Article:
# Extending Fagin s algorithm for more users based on multidimensional B-tree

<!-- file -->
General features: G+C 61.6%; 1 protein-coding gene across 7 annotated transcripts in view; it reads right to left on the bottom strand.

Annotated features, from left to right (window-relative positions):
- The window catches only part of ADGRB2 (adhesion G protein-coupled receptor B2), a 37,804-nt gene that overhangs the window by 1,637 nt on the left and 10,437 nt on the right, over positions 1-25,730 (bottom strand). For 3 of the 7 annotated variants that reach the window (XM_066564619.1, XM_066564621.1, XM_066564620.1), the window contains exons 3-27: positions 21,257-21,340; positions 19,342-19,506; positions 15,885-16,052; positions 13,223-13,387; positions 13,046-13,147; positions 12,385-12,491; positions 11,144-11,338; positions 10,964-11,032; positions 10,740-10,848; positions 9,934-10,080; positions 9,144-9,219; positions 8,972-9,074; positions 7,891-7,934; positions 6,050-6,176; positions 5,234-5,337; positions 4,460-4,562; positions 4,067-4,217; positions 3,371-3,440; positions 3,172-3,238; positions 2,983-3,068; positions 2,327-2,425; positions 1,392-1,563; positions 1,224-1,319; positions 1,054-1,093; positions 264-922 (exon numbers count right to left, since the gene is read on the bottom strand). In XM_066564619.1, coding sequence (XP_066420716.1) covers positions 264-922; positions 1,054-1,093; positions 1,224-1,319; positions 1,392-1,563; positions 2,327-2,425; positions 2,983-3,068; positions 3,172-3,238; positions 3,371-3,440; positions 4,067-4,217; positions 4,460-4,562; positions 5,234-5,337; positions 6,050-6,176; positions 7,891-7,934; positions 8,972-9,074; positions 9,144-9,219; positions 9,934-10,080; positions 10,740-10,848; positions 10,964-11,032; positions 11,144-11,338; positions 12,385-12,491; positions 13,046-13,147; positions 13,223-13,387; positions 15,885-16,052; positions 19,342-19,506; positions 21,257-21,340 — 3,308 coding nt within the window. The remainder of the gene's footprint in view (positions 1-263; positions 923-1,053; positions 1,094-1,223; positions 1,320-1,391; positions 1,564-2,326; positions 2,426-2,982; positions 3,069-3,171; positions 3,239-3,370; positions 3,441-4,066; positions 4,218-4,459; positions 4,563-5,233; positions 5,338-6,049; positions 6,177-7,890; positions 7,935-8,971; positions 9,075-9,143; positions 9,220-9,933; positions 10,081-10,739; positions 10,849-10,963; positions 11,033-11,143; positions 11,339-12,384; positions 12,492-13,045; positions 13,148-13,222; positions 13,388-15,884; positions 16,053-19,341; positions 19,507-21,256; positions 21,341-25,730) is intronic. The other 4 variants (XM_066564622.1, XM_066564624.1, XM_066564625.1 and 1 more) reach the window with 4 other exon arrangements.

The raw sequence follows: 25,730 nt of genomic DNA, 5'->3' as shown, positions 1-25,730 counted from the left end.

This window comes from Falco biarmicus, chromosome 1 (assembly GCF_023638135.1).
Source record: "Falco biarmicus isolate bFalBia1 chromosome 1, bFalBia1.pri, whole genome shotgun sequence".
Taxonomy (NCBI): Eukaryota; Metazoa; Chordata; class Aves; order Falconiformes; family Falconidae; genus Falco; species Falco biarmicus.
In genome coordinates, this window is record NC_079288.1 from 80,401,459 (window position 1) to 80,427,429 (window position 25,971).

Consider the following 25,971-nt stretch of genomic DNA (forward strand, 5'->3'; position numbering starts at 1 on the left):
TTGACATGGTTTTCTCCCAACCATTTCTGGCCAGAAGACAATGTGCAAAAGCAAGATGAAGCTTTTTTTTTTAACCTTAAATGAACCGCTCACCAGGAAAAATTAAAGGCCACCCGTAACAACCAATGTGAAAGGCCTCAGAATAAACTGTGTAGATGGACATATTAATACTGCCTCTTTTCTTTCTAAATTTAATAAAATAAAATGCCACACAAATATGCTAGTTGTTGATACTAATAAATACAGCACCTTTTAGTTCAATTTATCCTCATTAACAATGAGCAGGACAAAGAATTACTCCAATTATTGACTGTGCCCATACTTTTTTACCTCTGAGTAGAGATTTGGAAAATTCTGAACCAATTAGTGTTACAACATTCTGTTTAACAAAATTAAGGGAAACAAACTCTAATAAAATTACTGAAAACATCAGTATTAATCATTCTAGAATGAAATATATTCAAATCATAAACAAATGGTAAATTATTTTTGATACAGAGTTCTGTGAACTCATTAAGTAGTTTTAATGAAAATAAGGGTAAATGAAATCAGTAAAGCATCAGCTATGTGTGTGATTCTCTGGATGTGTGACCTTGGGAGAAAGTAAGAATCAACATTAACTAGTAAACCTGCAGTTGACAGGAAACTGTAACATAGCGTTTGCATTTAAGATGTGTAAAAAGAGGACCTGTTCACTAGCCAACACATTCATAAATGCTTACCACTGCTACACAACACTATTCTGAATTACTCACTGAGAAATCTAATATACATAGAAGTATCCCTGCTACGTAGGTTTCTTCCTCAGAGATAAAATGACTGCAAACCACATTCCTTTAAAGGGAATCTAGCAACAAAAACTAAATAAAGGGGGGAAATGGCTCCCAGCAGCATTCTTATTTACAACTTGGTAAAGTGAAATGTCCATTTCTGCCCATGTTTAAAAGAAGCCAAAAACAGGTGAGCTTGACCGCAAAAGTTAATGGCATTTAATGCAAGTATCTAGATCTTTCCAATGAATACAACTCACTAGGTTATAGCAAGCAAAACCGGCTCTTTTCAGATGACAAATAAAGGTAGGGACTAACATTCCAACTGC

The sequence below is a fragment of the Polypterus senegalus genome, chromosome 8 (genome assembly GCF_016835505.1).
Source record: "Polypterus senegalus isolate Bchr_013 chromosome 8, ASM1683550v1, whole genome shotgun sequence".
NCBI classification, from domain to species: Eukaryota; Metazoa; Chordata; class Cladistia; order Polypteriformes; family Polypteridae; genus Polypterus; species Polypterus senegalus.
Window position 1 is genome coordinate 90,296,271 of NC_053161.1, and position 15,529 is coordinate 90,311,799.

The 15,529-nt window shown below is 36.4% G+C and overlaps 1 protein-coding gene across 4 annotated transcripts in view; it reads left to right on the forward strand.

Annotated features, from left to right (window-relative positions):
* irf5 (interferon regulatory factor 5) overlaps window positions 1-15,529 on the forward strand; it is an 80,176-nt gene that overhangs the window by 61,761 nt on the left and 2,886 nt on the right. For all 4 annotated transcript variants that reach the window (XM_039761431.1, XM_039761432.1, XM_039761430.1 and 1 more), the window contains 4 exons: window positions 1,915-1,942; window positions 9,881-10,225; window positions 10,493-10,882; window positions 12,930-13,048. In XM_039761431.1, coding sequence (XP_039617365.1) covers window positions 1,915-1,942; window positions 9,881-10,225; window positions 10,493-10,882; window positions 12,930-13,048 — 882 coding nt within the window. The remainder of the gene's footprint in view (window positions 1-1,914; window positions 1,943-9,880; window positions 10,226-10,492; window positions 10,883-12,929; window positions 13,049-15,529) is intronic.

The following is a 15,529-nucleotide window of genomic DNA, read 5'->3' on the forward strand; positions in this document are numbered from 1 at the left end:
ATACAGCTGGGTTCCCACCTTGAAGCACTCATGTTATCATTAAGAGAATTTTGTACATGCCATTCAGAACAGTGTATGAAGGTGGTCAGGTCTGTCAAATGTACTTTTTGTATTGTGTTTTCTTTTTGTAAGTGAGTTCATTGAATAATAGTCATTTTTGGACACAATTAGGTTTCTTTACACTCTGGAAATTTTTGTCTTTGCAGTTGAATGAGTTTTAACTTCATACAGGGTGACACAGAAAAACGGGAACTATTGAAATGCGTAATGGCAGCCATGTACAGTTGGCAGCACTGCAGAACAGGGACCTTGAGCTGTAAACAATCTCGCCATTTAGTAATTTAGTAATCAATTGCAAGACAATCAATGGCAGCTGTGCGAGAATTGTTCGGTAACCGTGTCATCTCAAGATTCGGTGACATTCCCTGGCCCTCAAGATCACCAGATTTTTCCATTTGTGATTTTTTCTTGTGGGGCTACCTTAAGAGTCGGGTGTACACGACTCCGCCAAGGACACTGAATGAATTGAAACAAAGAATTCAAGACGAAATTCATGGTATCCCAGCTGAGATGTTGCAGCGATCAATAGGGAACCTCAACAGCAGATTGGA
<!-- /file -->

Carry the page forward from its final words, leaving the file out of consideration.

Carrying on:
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1 Extending Fagin s algorithm for more users based on multidimensional B-tree Matúš Ondreička and Jaroslav Pokorný Charles University, Faculty of Mathematics and Physics, Prague Abstract. We discuss the issue of searching the best K objects in more attributes for more users. Every user prefers objects in different ways. User preferences are modelled locally with a fuzzy function and globally with an aggregation function. Also, we discuss the issue of searching the best K objects without accessing all objects. We deal with the use of local preferences when computing Fagin s algorithms. We created a new model of lists for Fagin s algorithms based on B + -trees. Furthermore, we use a multidimensional B-tree (MDB-tree)for searching the best K objects. We developed an MD-algorithm, which can effectively find the best K objects in a MDB-tree in accordance with user s preferences and without accessing all the objects. We show that MD-algorithm achieves better results in the number of accessed objects than Fagin s algorithms. 1 Introduction Nowadays, there exist big amounts of data in different databases describing real world objects. Following this data, users try to find objects which they need. Every object has its own properties given by a set of attributes. Based on values of these attributes, users then decide which of the objects is more or less suitable for them. Well-known examples cover internet shopping (cameras, mobile phones, etc.), even from various sources, choosing a hotel, flat, job, etc. Another example concerns multimedia repositories having multiple types of attributes, where unlike the relational model, user may want a set of objects with a grade of match [5]. We deal with finding the best K objects from the set of objects X, which have m attributes A 1,..., A m. Making it possible to find the best K objects from the set of objects X, it must be possible to judge which objects are better or worse for a user U. Every user prefers objects with own preferences, which are modelled locally by means of a fuzzy function and globally by means of an aggregation function [8]. The problem of searching the best K object according to values of different attributes in the same time is indicated as a top-k problem. In the paper we discuss the problem of finding the best K objects via Fagin s algorithms [3] without accessing all the objects. We deal with using local preferences when computing the algorithms, which assume that the set X is stored in m lists [3]. We describe a new model of the lists based on B + -trees [1], which